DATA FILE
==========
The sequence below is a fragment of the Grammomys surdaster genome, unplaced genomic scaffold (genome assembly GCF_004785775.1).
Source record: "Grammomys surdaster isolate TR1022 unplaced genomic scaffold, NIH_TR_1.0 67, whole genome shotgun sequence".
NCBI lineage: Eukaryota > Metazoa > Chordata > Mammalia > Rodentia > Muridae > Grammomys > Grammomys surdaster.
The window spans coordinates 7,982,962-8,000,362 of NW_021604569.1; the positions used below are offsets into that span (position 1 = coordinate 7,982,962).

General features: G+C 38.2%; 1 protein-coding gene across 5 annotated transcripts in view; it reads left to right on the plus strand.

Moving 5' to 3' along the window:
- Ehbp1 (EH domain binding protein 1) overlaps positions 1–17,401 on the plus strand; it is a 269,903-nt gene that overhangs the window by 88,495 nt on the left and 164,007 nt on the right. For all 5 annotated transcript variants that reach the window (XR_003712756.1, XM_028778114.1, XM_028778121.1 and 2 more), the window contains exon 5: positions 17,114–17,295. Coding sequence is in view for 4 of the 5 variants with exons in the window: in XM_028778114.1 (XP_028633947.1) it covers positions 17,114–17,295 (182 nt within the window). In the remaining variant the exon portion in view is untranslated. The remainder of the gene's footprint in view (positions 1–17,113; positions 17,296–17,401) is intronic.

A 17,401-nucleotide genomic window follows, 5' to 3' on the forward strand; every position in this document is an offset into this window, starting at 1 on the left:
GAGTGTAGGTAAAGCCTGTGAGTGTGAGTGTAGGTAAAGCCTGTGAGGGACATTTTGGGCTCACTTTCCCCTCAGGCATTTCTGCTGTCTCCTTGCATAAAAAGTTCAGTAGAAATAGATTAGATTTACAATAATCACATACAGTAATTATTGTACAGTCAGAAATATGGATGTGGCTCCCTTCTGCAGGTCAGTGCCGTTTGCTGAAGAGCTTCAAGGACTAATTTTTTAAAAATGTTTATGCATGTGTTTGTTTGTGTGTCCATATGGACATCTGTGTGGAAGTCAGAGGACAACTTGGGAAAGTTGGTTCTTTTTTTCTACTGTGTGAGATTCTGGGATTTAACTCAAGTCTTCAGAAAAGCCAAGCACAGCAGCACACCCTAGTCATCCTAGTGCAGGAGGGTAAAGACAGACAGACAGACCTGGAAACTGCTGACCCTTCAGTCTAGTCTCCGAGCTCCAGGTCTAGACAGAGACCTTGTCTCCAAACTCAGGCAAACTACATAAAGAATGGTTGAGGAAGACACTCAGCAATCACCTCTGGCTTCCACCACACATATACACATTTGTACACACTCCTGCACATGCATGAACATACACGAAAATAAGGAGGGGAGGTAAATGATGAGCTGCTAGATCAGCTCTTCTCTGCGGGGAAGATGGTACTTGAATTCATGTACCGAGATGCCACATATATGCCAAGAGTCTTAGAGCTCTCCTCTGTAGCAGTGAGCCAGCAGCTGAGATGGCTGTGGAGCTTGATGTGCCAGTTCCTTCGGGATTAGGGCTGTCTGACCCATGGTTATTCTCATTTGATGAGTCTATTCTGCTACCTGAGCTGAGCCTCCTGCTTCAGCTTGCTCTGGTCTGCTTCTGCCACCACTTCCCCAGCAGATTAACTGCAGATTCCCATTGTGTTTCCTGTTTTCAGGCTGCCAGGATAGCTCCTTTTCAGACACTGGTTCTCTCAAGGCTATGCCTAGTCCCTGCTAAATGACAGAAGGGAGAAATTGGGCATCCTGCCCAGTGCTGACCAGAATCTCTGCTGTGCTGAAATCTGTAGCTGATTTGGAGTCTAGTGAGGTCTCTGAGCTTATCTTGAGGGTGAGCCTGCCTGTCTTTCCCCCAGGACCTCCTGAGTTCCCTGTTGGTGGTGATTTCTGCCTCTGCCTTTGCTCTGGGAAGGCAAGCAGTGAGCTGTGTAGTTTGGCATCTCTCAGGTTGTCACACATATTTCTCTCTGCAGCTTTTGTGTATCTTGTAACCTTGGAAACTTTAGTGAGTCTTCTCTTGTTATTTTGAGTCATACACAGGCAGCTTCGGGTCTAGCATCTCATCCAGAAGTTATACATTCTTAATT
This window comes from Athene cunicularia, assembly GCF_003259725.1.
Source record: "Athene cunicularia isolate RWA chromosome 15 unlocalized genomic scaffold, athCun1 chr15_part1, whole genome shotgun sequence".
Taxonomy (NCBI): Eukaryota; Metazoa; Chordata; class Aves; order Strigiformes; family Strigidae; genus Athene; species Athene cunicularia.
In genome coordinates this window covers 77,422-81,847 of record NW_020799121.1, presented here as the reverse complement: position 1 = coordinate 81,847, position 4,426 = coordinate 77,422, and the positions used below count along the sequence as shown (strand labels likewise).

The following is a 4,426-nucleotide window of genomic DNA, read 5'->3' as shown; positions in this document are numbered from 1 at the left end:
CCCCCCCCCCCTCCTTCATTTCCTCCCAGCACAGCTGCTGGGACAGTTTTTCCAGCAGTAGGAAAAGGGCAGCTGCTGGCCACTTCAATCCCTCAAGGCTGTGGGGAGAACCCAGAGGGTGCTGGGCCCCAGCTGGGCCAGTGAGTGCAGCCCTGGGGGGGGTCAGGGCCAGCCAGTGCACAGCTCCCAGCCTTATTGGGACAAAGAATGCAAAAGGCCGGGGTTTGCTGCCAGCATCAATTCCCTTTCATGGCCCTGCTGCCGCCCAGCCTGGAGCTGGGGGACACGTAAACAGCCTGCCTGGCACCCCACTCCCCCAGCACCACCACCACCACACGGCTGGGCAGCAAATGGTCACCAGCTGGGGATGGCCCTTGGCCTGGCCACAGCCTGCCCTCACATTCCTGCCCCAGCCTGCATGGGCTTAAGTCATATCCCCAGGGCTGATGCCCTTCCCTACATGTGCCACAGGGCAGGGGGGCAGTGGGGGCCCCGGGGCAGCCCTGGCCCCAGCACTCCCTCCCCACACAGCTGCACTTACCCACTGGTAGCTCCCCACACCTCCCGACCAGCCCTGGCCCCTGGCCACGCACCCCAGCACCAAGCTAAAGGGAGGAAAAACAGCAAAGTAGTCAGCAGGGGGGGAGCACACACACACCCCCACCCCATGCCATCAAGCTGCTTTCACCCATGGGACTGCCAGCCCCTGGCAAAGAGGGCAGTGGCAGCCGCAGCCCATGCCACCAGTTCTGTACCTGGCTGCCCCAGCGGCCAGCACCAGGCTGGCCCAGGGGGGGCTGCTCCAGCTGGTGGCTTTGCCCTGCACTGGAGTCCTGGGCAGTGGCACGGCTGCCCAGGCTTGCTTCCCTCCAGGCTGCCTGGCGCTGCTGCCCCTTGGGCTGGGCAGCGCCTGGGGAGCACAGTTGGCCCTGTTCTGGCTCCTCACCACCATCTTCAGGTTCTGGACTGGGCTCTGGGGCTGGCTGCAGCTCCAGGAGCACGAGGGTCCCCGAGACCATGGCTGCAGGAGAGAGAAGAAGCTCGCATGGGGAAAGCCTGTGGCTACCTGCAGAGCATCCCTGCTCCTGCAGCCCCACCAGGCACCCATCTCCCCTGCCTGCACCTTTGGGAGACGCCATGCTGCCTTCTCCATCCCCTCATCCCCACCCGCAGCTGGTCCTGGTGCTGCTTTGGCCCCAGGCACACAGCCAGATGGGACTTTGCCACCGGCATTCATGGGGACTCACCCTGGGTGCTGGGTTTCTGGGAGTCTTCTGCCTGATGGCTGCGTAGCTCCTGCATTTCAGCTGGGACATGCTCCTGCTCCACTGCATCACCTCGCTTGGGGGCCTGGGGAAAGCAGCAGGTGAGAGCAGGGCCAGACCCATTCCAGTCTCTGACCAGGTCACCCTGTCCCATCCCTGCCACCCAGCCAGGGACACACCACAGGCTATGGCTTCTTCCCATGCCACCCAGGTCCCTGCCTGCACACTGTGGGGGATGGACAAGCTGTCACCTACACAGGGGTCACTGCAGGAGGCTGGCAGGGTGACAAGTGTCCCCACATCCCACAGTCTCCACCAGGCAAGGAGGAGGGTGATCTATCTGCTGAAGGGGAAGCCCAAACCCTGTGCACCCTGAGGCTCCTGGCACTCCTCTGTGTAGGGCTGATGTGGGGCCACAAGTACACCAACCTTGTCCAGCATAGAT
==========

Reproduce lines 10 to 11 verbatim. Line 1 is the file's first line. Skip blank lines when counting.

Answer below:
This window comes from Athene cunicularia, assembly GCF_003259725.1.
Source record: "Athene cunicularia isolate RWA chromosome 15 unlocalized genomic scaffold, athCun1 chr15_part1, whole genome shotgun sequence".